Woodscaping By Joe Rankin
Dave Ireland has worked in the woods since he was a teen growing up in Howland. His dad and granddad were loggers. He started logging with a cable skidder full-time after graduating from high school in 1986 and in the late 1990s moved into mechanical harvesting. Now he’s doing a completely different kind of
logging. Some people might even say it’s not real
logging at all. But there is a word for it — “woodscaping.”
Woodscaping is a term that has been banging around for a while. Several state forestry departments, including Maine’s, have information sheets on the topic. Think of woodscaping as
landscaping for your wood-lot. You might equate the result with those perfectly manicured forests in Germany.
Woodscaping often focuses less on harvesting timber and more on the other things landowners say they want from their wood-lot — improved recreation opportunities, better wildlife habitat and a healthier forest. For the on-the-ground woodscaper that can
mean things like removing blow-downs, thinning unmerchantable stems to improve overall tree growth, battling invasive plants or putting in recreation trails.
Ireland’s company, Woodland Restoration, Inc., does all of those things and more. He works on and around Mt. Desert Island, including smaller islands, where landowners tend to be much more concerned about enhancing and preserving the visual appeal and value of their property than getting a few dollars from a timber sale. He charges by the hour. If there is any timber sold, the money goes to the landowner. “My average client is interested in aesthetics. No
timber value. Just clean-up,” he said.
Woodscaping is sort of where logging and landscaping intersect. You may be a woodscaper yourself. When you harvest low-grade wood for firewood, leaving the better trees to grow; or create a sugar-bush or create patch cuts for wildlife, or cut a walking trail.
“A lot of it goes on out of plain view and isn’t recognized as part of what people do in the woods,” said Morten Moesswilde, a Maine Forest Service district forester whose area includes several mid-coast counties. “Most of the time it doesn’t involve a logger or really sizable equipment or commercial timber harvesting. maybe a few logs here or there,”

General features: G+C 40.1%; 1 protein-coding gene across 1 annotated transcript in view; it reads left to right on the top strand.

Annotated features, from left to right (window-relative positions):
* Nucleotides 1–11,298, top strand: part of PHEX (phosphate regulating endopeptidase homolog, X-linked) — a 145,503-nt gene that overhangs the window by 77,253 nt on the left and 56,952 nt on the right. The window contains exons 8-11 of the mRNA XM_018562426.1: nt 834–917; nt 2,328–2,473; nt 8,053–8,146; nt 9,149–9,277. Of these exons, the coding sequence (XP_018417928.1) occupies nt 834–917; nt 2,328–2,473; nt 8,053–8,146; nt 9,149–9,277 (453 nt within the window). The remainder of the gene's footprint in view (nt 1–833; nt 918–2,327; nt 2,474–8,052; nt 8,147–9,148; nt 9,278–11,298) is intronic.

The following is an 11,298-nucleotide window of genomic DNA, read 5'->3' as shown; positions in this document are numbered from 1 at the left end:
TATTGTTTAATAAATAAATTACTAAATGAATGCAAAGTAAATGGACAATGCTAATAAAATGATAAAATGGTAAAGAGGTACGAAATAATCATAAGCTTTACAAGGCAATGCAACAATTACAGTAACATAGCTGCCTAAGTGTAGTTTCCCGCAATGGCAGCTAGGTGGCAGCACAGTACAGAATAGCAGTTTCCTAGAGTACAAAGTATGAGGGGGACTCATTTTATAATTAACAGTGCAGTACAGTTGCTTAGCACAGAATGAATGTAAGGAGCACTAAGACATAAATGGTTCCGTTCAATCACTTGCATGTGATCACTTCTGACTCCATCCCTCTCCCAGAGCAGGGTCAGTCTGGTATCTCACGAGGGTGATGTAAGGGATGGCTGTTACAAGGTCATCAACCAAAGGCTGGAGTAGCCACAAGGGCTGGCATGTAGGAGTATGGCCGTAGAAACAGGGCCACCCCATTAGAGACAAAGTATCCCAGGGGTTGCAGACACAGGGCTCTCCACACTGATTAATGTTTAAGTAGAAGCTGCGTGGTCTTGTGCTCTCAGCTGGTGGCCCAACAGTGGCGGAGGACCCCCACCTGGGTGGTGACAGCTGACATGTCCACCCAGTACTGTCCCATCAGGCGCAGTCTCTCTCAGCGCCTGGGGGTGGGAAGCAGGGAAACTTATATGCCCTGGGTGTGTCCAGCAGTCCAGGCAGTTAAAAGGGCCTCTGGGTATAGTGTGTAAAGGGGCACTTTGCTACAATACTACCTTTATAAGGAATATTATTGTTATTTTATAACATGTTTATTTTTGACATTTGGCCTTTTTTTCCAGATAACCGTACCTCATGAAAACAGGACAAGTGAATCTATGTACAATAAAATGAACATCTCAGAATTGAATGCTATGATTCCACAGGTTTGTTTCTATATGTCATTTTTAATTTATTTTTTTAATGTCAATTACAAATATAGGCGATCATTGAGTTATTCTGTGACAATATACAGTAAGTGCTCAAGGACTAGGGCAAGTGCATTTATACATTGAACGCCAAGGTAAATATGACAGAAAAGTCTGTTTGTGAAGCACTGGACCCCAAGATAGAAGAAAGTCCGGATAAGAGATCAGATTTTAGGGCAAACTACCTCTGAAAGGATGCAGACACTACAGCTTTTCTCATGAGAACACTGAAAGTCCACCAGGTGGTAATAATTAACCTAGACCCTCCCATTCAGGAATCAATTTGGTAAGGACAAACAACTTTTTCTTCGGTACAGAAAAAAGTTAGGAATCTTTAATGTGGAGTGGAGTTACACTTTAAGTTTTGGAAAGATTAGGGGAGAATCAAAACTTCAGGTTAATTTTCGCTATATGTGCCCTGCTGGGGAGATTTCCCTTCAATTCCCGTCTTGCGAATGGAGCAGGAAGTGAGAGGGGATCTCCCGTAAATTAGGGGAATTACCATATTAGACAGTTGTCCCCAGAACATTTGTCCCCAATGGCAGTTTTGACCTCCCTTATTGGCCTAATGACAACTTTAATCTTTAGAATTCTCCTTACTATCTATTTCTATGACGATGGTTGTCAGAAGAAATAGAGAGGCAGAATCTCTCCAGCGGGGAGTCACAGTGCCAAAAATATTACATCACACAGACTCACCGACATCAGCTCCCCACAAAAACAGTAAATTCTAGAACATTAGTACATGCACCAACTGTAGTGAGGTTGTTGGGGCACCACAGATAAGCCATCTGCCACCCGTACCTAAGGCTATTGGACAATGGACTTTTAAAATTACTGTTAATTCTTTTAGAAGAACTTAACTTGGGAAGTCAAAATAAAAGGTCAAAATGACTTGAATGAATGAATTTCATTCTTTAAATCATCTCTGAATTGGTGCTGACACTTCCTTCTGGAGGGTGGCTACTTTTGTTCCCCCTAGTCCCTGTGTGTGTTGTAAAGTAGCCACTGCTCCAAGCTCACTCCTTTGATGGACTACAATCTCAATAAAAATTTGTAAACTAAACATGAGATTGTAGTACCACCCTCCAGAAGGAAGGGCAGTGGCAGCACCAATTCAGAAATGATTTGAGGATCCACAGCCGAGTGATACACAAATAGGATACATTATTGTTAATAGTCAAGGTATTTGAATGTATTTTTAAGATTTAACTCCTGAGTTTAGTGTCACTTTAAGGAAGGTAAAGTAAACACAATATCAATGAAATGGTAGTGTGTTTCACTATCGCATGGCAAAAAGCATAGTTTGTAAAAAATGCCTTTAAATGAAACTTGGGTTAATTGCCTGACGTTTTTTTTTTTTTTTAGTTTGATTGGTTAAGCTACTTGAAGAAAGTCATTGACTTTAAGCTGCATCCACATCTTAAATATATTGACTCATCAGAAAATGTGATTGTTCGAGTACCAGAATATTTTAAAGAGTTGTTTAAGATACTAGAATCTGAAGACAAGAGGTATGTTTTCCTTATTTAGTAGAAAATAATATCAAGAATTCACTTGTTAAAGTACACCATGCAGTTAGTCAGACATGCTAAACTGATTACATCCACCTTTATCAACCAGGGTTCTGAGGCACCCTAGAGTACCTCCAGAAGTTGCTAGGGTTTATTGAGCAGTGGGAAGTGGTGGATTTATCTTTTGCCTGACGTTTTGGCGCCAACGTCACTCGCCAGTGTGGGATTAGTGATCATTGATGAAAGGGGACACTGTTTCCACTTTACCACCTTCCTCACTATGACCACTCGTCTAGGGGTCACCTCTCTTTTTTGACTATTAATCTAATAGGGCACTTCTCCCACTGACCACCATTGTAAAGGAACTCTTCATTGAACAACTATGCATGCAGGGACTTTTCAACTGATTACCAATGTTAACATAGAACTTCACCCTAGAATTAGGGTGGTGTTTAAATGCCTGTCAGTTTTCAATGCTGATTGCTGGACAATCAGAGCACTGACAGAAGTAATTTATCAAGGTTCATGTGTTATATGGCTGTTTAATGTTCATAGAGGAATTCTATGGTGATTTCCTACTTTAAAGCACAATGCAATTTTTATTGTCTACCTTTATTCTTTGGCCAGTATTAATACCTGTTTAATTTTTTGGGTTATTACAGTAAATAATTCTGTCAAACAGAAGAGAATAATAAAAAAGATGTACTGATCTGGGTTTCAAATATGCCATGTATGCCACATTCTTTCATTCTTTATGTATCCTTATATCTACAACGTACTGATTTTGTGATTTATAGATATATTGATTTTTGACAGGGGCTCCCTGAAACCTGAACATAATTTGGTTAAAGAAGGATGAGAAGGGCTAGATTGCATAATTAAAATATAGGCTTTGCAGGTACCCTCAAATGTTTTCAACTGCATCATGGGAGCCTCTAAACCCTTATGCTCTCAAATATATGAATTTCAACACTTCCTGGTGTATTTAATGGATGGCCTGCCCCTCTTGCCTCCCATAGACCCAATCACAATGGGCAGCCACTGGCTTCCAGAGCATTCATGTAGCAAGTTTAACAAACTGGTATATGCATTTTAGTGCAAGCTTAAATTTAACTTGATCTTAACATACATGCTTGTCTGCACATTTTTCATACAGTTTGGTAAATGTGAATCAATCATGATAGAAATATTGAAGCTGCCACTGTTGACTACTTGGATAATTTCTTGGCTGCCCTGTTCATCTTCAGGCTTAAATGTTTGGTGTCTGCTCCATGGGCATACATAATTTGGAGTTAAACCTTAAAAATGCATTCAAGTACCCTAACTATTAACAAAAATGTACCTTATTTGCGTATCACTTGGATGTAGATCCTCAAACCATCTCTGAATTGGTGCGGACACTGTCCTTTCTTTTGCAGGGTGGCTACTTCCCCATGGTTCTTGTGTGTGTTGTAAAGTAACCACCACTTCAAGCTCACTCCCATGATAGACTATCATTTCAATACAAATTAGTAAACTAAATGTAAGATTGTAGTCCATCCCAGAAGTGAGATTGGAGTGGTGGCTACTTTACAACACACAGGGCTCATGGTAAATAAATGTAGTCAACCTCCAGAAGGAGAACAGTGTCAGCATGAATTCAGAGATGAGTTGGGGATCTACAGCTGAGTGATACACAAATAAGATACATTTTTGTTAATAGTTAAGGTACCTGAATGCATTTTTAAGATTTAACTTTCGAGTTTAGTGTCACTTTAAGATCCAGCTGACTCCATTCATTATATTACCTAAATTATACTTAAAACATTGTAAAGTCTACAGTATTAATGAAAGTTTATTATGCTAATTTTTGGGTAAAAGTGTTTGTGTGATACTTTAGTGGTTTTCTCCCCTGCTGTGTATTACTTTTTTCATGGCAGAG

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“Even with an emphasis on aesthetics it can really help the future growth and composition of the forest, especially in areas that have been high graded in the past,” said Moesswilde. “There are products that can result for the entrepreneurial – in addition to firewood, fence posts and rails, garden stakes, wreaths, wreath brush, ornamentals, syrup, birch bark, artisanal items like bentwood arbors and the like. Even a few logs can become benches, stools, tables, etc. A few landowners have begun donating surplus firewood from thinnings to local wood banks (at least in Waldo county) that provide emergency firewood to people in need of fuel.”
Dave Ireland has been doing woodscaping for eight years. He sold his cable skidder in the 1990s and got into mechanical harvesting. In 2009 he took a hard look at his life and work and decided he wanted something different. The economics of large-scale harvesting were changing — fuel prices were sky-rocketing and it was getting harder to sell logs.
“There was an emphasis on large volumes of wood, a lot of clear cutting. I wasn’t really into that,” Ireland said. “I wanted to reduce my carbon footprint.”
He sold his feller buncher and bought a Forcat (today called Oxtrac) mini track skidder. “Everybody told me I was crazy when I bought that little skidder. It fits in the back of a pickup truck,” he said.
He began pitching his services to landowners with smaller parcels whose objectives didn’t focus on turning standing trees into cash, but were willing to pay out-of-pocket to get their woods looking good.
His big break came when he was hired by Rick Smith, a forester and MDI landowner, to clean up blow-downs on his property on the Latty Cove Road in Tremont, on the “quiet side” of the island. Then he created a walking trail. Three months later the job was finished and Smith threw a party to showcase the work. “I ended up getting work from everybody on that road,” Ireland said.